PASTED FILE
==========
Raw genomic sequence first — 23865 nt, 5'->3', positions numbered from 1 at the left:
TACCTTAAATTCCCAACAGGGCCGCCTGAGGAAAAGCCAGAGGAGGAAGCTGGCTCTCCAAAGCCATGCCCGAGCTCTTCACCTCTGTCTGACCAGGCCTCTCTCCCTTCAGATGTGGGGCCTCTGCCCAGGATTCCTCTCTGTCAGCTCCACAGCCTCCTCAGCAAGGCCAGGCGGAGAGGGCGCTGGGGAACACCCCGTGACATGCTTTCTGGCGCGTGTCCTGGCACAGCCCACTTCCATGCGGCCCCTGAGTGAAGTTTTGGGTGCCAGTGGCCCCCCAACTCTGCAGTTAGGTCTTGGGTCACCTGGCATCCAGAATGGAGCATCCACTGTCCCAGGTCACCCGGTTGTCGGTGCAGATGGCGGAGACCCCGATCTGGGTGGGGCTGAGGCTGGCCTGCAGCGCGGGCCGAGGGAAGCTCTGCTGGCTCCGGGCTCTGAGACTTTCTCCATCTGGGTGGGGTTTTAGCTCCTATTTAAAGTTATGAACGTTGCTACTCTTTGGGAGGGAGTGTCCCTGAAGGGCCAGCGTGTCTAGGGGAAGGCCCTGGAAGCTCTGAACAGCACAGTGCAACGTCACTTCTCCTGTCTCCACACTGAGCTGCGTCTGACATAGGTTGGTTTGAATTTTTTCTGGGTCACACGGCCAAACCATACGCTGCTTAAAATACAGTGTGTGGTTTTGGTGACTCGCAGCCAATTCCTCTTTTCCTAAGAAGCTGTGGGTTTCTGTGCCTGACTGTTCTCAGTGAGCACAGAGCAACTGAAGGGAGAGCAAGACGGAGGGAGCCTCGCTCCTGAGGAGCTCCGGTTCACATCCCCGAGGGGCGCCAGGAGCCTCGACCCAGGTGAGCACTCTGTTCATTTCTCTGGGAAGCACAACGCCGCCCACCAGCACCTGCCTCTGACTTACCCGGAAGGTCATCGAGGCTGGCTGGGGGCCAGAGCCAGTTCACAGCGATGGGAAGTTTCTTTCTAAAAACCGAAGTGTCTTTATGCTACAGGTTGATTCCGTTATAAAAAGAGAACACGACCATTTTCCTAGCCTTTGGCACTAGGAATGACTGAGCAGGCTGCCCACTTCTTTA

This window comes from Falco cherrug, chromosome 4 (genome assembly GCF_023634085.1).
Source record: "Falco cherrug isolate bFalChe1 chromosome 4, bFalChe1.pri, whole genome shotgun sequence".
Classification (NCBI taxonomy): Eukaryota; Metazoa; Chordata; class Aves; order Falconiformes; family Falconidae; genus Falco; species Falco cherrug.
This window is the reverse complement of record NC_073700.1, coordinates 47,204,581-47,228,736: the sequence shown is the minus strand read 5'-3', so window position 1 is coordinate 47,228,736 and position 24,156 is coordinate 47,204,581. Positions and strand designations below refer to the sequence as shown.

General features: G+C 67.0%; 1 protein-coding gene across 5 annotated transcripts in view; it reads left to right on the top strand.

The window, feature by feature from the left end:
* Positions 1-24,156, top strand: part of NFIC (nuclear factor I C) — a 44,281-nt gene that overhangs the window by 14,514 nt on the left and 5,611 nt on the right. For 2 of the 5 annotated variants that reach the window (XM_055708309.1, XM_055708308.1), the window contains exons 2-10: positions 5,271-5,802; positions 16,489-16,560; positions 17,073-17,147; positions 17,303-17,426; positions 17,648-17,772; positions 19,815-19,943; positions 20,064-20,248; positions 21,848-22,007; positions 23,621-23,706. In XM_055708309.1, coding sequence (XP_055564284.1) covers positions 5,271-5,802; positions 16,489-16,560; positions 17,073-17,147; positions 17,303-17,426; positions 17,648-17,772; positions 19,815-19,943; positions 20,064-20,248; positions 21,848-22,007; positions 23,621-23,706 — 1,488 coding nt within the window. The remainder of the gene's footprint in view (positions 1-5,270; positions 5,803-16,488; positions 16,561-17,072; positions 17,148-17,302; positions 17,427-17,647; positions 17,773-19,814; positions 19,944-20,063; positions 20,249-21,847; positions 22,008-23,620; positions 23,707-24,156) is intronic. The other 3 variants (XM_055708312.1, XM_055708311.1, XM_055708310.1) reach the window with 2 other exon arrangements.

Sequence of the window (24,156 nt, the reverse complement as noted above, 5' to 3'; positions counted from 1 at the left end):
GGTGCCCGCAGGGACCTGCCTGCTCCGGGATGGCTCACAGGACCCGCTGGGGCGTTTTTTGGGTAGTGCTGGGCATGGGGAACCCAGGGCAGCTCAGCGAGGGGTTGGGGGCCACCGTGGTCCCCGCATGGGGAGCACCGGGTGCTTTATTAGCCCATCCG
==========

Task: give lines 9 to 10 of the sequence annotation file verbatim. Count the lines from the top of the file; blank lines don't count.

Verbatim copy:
* Positions 1-24,156, top strand: part of NFIC (nuclear factor I C) — a 44,281-nt gene that overhangs the window by 14,514 nt on the left and 5,611 nt on the right. For 2 of the 5 annotated variants that reach the window (XM_055708309.1, XM_055708308.1), the window contains exons 2-10: positions 5,271-5,802; positions 16,489-16,560; positions 17,073-17,147; positions 17,303-17,426; positions 17,648-17,772; positions 19,815-19,943; positions 20,064-20,248; positions 21,848-22,007; positions 23,621-23,706. In XM_055708309.1, coding sequence (XP_055564284.1) covers positions 5,271-5,802; positions 16,489-16,560; positions 17,073-17,147; positions 17,303-17,426; positions 17,648-17,772; positions 19,815-19,943; positions 20,064-20,248; positions 21,848-22,007; positions 23,621-23,706 — 1,488 coding nt within the window. The remainder of the gene's footprint in view (positions 1-5,270; positions 5,803-16,488; positions 16,561-17,072; positions 17,148-17,302; positions 17,427-17,647; positions 17,773-19,814; positions 19,944-20,063; positions 20,249-21,847; positions 22,008-23,620; positions 23,707-24,156) is intronic. The other 3 variants (XM_055708312.1, XM_055708311.1, XM_055708310.1) reach the window with 2 other exon arrangements.

Sequence of the window (24,156 nt, the reverse complement as noted above, 5' to 3'; positions counted from 1 at the left end):